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Low-Hanging DendroDynamic Fruits Regarding Disturbance in Temperate, Mesic Forests

Chapter
Part of the Ecological Studies book series (ECOLSTUD, volume 231)

Abstract

Temperate, mesic forests (TMFs) are generally viewed as being in a shifting-mosaic or a kind of dynamic equilibrium at broad spatial scales. Gaining insight to the potential dynamics of TMFs at large-scales is crucial because these species-rich, highly productive forests are important drivers of regional water and carbon cycles for approximately one billion people.

Here, we briefly review the disturbance dynamics of TMFs in eastern North America, Central Europe, and Japan, as well as the temperate rainforests of northwestern North America and western Eurasia. We find that current knowledge effectively describes the relatively frequent disturbance processes from stand to landscape scales. The few large-scale dendroecological networks in TMFs, however, suggest that large, infrequent disturbances (LIDs), those at regional scales or larger, are also important drivers of forest development. We also discuss the potential reasons why the spatiotemporal scales at which most ecological research is conducted—centennial-scale investigations (or longer) at small spatial scales or regional investigations (and larger) that only cover a few years to a decade or two—might bias our perception of TMF dynamics.

Our review leads us to hypothesize that the dynamic equilibrium concept in TMFs could be challenged by findings derived from broad-scale networks containing centuries of forest dynamics at high temporal resolution. Dendroecology is poised for this challenge. We provide dendroecological solutions to test the hypothesis that LIDs are important for long-term TMF dynamics. Our review also leads us to assert that the successional trajectories in TMFs are likely more diverse than what is commonly considered. Constraining the potential number of trajectories likely constrains ecological theory and forest management. To expand these perceptions, we present a conceptual model to aid comprehension of the potential n-dimensional developmental trajectories in diverse TMFs.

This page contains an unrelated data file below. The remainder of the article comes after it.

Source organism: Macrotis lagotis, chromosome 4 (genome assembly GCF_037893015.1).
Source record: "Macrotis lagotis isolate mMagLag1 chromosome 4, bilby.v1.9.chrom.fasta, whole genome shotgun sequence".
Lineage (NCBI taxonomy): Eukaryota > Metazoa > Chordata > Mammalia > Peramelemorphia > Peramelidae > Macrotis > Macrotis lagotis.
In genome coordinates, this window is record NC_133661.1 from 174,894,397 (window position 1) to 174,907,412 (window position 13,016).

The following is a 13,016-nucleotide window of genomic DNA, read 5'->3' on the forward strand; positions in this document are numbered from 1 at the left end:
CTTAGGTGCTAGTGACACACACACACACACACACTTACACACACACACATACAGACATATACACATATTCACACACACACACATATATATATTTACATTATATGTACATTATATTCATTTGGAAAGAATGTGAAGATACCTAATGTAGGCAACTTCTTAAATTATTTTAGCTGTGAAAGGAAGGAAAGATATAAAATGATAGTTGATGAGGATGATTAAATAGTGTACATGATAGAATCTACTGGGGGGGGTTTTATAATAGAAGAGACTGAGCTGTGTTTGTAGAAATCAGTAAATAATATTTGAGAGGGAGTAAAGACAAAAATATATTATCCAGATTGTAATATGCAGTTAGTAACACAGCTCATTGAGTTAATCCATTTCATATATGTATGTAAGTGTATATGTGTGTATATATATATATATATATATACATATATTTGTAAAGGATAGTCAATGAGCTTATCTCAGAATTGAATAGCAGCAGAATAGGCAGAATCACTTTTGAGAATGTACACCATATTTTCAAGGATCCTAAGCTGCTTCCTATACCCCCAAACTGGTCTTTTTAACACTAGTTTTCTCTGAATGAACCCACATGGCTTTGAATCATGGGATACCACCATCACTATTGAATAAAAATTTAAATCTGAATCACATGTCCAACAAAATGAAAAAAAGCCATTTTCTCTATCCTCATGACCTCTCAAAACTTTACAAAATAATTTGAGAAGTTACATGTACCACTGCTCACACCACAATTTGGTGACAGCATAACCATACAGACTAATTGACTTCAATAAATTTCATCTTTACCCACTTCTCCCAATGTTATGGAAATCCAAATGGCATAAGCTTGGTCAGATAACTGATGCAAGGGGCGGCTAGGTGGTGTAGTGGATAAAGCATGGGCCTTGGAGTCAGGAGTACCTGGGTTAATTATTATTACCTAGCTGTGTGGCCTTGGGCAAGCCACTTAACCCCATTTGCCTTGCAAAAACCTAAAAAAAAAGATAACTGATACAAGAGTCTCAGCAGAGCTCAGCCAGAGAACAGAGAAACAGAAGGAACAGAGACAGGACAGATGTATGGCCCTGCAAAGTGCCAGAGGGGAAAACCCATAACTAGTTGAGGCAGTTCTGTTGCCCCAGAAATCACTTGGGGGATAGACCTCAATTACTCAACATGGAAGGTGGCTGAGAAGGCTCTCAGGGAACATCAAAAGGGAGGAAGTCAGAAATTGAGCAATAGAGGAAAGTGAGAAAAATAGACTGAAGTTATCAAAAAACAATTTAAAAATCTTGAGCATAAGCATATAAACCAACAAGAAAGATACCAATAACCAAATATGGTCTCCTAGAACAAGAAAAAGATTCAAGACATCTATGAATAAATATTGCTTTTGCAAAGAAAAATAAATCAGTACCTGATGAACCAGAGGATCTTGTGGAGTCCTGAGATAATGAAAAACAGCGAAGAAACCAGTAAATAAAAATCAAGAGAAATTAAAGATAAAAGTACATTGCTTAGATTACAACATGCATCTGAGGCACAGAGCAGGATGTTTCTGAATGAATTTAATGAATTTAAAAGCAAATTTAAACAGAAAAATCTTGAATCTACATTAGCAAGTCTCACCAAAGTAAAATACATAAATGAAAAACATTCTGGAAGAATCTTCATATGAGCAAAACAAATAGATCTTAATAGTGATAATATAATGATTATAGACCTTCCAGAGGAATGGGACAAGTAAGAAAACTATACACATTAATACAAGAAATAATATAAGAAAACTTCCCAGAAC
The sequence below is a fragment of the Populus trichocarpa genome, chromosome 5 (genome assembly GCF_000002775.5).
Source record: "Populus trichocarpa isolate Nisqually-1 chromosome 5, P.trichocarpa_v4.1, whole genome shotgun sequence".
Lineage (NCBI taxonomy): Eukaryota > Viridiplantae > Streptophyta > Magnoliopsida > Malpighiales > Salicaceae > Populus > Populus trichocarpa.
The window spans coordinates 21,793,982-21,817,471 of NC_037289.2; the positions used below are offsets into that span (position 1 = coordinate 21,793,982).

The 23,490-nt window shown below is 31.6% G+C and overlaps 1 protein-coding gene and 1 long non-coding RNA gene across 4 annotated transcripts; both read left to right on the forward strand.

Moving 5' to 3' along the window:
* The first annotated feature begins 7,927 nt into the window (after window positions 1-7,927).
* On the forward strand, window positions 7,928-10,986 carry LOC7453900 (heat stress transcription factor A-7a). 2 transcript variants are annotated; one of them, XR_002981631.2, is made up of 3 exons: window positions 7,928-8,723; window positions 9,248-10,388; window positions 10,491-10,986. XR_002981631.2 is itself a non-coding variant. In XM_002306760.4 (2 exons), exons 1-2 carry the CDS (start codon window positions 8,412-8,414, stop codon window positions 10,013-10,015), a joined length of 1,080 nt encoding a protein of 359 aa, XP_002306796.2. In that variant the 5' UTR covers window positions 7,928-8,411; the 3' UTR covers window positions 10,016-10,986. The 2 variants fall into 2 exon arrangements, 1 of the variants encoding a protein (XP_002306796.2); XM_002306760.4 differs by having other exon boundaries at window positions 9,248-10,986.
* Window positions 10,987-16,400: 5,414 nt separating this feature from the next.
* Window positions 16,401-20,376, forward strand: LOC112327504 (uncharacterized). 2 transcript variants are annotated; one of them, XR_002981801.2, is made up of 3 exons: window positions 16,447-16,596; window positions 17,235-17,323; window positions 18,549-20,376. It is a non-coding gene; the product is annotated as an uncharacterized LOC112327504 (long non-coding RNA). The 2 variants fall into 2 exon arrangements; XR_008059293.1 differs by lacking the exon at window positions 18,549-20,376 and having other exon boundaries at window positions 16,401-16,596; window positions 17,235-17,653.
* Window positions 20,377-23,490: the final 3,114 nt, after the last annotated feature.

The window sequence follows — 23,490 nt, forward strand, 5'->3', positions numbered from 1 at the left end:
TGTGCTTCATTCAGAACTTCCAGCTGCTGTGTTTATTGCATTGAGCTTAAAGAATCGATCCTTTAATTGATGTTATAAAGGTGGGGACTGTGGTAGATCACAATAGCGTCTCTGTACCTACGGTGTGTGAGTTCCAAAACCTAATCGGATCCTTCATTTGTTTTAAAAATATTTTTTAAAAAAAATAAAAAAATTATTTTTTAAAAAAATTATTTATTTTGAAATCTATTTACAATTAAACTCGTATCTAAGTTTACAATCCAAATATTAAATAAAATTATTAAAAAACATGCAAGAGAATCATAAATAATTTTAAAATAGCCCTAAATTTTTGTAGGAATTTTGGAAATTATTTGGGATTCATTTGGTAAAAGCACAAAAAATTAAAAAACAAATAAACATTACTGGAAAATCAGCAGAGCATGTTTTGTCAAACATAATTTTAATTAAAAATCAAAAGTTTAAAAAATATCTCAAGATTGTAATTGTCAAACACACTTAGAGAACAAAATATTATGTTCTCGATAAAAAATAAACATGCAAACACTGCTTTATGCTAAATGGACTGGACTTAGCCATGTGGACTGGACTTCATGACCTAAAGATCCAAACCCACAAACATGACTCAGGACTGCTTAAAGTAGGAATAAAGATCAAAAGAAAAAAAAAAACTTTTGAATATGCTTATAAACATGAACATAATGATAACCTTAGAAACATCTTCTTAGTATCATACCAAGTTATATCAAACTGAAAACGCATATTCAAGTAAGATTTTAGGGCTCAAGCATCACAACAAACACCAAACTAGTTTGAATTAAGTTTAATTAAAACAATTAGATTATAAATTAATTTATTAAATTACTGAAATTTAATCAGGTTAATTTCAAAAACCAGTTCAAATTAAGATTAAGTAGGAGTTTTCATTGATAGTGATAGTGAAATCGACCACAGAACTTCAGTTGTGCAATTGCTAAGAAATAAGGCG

As we close in on a century of tree-ring research, new frontiers are being opened through the development of new methods and techniques that enhance investigations of temperate mesic forests. Applying these advances will help to address urgent questions on macroecological dynamics of temperate, mesic forests as climate change intensifies over the next century.

Keywords

Disturbance ecology Macroecology Forest development Tree rings Dendrochronology Mesoscale 

Notes

Acknowledgments

Much thanks to Anna Guerrero for her thoughtful interpretation, creation, and revision of our conceptual diagram (Fig. 5.4). Thank you to Martin Brülhardt (ETH Zurich) for providing the picture of the central European forest in Fig. 5.1 and D. Bishop and S. Zhao for assistance in developing Figs. 5.2 and 5.3. Comments by P. Baker, A. Barker-Plotkin, E.P. Clark, L. Daniels, R. Delgado, D. Orwig, J. M. Varner, and X. Wang improved the manuscript. N. Pederson was partially supported by NSF EF-1241930, which supports the PalEON Project (paleonproject.org), as well as by the Harvard Forest. A. Young was supported by NSF DDRI (1434242), Society of Women Geographers and NASA Pennsylvania Space Grant Fellowship. D. Martin-Benito was supported by a Marie-Curie IEF Grant (EU-Grant 329935) and a Fulbright-Ministerio de Ciencia e Innovación (Spain) postdoctoral fellowship.

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© Springer International Publishing AG 2017

Authors and Affiliations

  1. 1.Harvard ForestHarvard UniversityPetershamUSA
  2. 2.Department of GeographyPennsylvania State UniversityUniversity ParkUSA
  3. 3.Department of Geography, Planning and RecreationNorthern Arizona UniversityFlagstaffUSA
  4. 4.Department of Environment and Forest Engineering, School of Engineering and Applied SciencesNational University of MongoliaUlaanbaatarMongolia
  5. 5.Institute of Terrestrial Ecosystems Science ETH ZürichZürichSwitzerland
  6. 6.Department of Silviculture and Forest Management, Forest Research CentreINIAMadridSpain

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